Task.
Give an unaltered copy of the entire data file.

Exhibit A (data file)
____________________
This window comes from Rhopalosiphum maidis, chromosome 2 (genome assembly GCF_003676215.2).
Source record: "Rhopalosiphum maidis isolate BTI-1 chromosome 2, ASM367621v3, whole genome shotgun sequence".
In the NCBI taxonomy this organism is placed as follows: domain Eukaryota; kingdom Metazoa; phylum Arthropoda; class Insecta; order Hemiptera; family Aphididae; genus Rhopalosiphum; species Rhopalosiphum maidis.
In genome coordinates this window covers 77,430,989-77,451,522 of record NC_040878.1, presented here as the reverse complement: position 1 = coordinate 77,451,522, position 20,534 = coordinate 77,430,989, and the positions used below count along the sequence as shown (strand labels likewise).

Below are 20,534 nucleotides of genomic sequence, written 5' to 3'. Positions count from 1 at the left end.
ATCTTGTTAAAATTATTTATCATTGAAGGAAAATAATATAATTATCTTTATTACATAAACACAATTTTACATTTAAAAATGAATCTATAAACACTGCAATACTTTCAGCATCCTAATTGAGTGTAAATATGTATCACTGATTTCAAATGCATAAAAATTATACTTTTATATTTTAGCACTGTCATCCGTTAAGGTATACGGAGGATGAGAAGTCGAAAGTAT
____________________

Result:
This window comes from Rhopalosiphum maidis, chromosome 2 (genome assembly GCF_003676215.2).
Source record: "Rhopalosiphum maidis isolate BTI-1 chromosome 2, ASM367621v3, whole genome shotgun sequence".
In the NCBI taxonomy this organism is placed as follows: domain Eukaryota; kingdom Metazoa; phylum Arthropoda; class Insecta; order Hemiptera; family Aphididae; genus Rhopalosiphum; species Rhopalosiphum maidis.
In genome coordinates this window covers 77,430,989-77,451,522 of record NC_040878.1, presented here as the reverse complement: position 1 = coordinate 77,451,522, position 20,534 = coordinate 77,430,989, and the positions used below count along the sequence as shown (strand labels likewise).

Below are 20,534 nucleotides of genomic sequence, written 5' to 3'. Positions count from 1 at the left end.
ATCTTGTTAAAATTATTTATCATTGAAGGAAAATAATATAATTATCTTTATTACATAAACACAATTTTACATTTAAAAATGAATCTATAAACACTGCAATACTTTCAGCATCCTAATTGAGTGTAAATATGTATCACTGATTTCAAATGCATAAAAATTATACTTTTATATTTTAGCACTGTCATCCGTTAAGGTATACGGAGGATGAGAAGTCGAAAGTAT